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Marx, Malthus and the Greens: A Reply to Paul Burkett

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[I am grateful to the editors for inviting me to reply to Paul Burkett's criticisms of my work, and also to Burkett himself for his systematic and scholarly attention. So far as I can tell, Burkett and I are in close agreement on some very important issues: that ecological degradation is of central importance politically, that its primary cause is the dynamics of specifically capitalist social and economic relations (not ‘industrialism’, ‘greed’, ‘modernity’, ‘anthropocentrism’, ‘science’, or whatever), that Marx's and Engels's materialist view of history is indispensable for any adequate theoretical grasp of our current predicament, that scientific and technical innovation are shaped by capitalist class relations, that the much vaunted aspiration to ‘sustainability’ is unachievable short of a fundamental and emancipatory transformation of social and economic life, and so on., I am grateful to the editors for inviting me to reply to Paul Burkett's criticisms of my work, and also to Burkett himself for his systematic and scholarly attention. So far as I can tell, Burkett and I are in close agreement on some very important issues: that ecological degradation is of central importance politically, that its primary cause is the dynamics of specifically capitalist social and economic relations (not ‘industrialism’, ‘greed’, ‘modernity’, ‘anthropocentrism’, ‘science’, or whatever), that Marx's and Engels's materialist view of history is indispensable for any adequate theoretical grasp of our current predicament, that scientific and technical innovation are shaped by capitalist class relations, that the much vaunted aspiration to ‘sustainability’ is unachievable short of a fundamental and emancipatory transformation of social and economic life, and so on.]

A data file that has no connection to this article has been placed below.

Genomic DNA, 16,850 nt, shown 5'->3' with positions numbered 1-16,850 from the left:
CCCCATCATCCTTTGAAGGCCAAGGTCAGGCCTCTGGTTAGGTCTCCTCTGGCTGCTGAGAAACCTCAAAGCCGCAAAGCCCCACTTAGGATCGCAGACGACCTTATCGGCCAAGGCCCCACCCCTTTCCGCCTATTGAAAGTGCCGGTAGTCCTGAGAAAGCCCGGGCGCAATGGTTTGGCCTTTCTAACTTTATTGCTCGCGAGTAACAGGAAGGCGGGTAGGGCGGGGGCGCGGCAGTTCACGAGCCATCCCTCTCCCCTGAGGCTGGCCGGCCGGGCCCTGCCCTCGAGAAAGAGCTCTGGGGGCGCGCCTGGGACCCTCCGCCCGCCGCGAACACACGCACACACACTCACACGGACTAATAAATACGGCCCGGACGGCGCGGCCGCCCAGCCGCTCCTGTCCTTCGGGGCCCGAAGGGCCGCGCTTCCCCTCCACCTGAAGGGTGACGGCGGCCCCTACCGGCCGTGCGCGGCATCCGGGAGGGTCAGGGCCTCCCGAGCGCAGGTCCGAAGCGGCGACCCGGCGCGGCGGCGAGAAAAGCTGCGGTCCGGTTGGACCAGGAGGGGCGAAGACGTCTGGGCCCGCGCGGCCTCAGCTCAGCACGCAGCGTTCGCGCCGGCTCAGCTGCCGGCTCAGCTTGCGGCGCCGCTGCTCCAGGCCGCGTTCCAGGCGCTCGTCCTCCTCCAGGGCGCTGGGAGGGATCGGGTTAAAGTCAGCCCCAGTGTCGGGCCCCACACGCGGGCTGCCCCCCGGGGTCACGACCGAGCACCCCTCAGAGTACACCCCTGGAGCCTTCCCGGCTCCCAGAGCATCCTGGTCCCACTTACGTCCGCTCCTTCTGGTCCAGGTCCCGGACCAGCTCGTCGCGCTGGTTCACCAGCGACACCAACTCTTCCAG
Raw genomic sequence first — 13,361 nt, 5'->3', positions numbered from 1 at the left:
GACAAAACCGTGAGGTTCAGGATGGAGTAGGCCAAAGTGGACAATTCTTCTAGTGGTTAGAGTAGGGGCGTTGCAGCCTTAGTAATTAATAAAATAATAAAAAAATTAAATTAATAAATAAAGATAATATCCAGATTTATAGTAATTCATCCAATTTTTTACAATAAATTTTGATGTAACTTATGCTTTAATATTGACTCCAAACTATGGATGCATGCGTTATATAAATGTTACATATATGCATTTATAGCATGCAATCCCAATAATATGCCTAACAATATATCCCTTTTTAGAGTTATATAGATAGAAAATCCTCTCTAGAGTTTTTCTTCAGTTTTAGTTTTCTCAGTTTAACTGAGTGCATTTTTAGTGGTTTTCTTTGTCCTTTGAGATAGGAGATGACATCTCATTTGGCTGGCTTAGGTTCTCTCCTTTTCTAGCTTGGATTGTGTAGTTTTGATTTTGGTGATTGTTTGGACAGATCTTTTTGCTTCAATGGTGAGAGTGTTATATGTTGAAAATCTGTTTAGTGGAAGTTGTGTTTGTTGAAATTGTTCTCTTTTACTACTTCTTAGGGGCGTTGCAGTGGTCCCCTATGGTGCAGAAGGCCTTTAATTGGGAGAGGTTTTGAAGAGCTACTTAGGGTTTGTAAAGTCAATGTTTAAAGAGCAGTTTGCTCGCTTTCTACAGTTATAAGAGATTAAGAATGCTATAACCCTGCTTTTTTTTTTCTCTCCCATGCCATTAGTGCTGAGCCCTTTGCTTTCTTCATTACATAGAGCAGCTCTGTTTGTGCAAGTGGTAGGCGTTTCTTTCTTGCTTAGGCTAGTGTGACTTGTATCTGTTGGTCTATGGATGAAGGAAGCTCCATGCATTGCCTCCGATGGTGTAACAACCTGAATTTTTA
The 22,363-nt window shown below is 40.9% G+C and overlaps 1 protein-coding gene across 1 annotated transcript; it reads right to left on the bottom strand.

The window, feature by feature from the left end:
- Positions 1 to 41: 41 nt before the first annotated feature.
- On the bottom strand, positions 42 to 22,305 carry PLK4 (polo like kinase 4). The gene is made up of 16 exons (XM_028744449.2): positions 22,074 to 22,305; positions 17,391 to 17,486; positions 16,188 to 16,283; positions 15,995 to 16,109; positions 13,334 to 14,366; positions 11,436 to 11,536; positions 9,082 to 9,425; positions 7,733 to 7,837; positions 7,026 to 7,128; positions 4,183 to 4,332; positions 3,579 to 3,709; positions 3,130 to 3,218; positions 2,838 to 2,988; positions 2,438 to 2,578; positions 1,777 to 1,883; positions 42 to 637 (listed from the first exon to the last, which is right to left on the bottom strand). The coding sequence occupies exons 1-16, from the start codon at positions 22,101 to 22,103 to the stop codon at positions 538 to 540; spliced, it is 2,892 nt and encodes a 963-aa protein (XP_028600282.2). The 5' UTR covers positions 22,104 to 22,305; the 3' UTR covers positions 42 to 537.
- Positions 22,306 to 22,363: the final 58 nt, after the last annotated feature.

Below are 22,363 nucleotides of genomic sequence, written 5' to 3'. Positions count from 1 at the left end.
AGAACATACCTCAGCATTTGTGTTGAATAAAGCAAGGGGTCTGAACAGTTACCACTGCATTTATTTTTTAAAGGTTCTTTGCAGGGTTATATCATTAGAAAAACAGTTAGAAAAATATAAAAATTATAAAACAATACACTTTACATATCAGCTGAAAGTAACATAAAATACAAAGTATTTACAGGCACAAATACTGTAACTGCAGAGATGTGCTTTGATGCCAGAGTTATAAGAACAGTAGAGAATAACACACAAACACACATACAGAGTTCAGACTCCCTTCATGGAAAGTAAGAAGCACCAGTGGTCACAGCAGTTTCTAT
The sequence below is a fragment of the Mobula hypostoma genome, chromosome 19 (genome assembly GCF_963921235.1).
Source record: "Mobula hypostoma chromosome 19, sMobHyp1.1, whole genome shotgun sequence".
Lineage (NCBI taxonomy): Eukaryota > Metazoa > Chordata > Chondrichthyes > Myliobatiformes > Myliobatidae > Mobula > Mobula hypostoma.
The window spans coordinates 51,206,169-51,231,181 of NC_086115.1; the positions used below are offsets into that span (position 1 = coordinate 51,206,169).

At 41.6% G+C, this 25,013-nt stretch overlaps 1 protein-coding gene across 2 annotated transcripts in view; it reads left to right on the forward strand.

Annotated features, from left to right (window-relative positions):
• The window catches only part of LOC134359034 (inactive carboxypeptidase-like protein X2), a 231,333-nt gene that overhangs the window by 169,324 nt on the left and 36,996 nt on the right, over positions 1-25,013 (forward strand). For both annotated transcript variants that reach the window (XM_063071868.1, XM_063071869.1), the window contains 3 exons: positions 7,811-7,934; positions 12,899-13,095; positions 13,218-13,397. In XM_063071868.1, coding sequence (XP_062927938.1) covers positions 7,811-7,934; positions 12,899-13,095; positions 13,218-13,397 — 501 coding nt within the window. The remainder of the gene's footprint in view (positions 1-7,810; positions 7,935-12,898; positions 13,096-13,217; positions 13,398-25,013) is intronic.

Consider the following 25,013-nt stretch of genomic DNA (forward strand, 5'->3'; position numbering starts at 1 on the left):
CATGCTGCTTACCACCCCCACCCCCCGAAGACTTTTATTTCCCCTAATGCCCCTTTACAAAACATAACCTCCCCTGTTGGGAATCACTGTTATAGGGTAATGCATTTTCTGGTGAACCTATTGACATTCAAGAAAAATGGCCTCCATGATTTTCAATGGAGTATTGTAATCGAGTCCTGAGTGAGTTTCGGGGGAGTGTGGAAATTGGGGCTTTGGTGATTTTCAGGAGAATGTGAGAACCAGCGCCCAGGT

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/content/journals/10.1163/156920601100414721
2001-01-01
2016-08-26

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